Ensure you properly cite all your sources, either with annotations and footnotes or annotations with a reference section.

#4 Compose an attention-grabbing title

The title of your whitepaper can make or break it. Readers won’t even download it if the title doesn’t pique their curiosity and interest. Similarly, a click bait title can leave readers disappointed and tuned out. The title should be concise and clever. It also needs to promise to offer a solution to the problem posed by the paper. The best way to do this is to use a main title and a subtitle. The main title presents the problem, and the subtitle informs readers that the paper will offer a solution.

#5 Entice readers in with the introduction

The introduction should tease some of your whitepaper’s best cards. While scientific papers discuss their findings right in the instructions, whitepapers shouldn’t—you should reserve discussion of the conclusion until the end.

Typically a whitepaper’s introduction includes an abstract or summary of what’s in store for readers. Make it concise, and don’t give too much away. The aim is to get them to read the rest of the paper, not send them away because you’ve shown all your cards in the intro.

Mention the purpose of writing the whitepaper and what readers will get out of it. If the author of the whitepaper is a well-regarded industry thought leader, include a blurb to capitalise on this alongside the introduction.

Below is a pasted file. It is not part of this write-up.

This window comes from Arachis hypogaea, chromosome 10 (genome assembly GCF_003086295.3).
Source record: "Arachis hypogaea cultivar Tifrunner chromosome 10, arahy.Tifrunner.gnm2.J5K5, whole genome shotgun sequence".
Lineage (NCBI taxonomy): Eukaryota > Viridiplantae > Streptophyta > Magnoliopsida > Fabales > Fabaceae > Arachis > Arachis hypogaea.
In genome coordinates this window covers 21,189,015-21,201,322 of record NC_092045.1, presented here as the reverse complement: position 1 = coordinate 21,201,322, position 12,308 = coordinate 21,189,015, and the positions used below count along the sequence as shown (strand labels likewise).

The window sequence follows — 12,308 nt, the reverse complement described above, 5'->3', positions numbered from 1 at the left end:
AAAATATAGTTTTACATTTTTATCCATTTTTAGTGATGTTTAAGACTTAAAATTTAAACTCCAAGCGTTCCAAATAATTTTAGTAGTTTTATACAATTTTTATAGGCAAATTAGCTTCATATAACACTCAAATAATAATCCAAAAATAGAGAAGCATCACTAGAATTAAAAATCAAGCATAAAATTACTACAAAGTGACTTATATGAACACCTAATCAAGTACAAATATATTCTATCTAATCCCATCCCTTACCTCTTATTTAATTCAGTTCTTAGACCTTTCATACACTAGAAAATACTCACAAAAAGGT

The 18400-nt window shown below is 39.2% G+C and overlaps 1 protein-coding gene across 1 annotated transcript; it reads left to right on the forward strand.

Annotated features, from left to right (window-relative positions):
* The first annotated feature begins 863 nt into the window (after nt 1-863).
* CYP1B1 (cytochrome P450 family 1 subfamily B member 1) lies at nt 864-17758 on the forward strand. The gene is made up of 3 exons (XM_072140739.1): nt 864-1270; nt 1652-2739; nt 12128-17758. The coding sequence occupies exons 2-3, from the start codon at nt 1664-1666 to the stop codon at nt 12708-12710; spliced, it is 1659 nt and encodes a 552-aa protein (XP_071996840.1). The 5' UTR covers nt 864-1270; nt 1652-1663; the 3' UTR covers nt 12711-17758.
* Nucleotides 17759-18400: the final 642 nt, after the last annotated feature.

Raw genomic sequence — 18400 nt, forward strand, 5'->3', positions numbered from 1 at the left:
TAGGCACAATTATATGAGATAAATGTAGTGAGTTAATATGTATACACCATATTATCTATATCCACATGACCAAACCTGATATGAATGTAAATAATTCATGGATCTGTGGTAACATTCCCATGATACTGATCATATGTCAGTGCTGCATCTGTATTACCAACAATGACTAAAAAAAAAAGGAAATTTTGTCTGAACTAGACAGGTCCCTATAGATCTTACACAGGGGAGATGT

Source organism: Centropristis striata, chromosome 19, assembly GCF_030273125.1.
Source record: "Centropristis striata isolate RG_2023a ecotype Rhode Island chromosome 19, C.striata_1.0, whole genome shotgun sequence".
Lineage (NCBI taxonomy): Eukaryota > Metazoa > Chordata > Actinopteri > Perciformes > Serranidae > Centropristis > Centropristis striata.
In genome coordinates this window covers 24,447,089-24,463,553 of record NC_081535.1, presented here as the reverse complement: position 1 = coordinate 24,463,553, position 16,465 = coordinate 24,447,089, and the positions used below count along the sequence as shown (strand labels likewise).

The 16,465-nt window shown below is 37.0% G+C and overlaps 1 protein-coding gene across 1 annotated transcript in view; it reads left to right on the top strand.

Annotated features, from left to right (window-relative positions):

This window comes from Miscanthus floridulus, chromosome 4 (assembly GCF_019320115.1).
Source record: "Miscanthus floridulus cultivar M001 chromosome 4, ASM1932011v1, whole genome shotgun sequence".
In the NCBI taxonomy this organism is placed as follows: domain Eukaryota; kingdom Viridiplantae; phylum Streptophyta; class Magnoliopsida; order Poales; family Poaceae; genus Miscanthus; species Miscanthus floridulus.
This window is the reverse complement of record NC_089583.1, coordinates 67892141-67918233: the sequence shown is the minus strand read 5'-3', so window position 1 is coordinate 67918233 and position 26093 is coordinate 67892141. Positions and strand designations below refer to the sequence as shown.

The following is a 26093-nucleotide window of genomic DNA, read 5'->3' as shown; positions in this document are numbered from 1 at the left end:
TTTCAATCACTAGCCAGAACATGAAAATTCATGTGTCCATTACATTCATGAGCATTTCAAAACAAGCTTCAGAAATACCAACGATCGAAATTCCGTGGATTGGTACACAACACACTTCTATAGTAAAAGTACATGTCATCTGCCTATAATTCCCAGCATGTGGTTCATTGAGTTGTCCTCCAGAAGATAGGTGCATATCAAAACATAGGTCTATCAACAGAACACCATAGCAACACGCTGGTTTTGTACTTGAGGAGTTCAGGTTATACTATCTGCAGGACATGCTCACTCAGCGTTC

#6 Create value in each paragraph

A whitepaper is all about bringing great research to the table. When your whitepaper is backed with solid research there should be no room for fluff. Each paragraph, and even each sentence, should serve a distinct purpose. Whether that be presenting problems, introducing methodologies and data, or offering solutions. There is often a temptation to deliver lengthy whitepapers that look impressive. That isn’t the point though.

White papers are usually 6-8 pages long, but they can be longer or shorter depending upon the topic. Remember, it’s quality not quantity!

TIP: Ensure your whitepaper is mobile optimised. Often they will be downloaded and consumed via tablet or mobile.

#7 Make it visually appealing

While the topic, solutions offered, and sound data are all critically important, appearance does matter. Before you begin the design process, consider how you are going to make your whitepaper on brand. Carefully study your brand’s style guide to see if there’s an established colour scheme for documentation. Also look for font pairings, icons, and other assets. Of course, you’ll want to incorporate your logo too. Whichever brand themes you carry over to your whitepaper, keep them consistent throughout. You can create ‘themes’ in most word processing software to make this easier.

Your cover page which includes your title will be the first thing readers see, so make this first impression count. Let the title take centre stage, and choose imagery that complements the title.

In addition to your cover page and whitepaper themes, your data should be visually appealing too. Attractive and punchy charts, timelines, infographics, and so on can drive your data home to the reader and make readers more likely to share your whitepaper.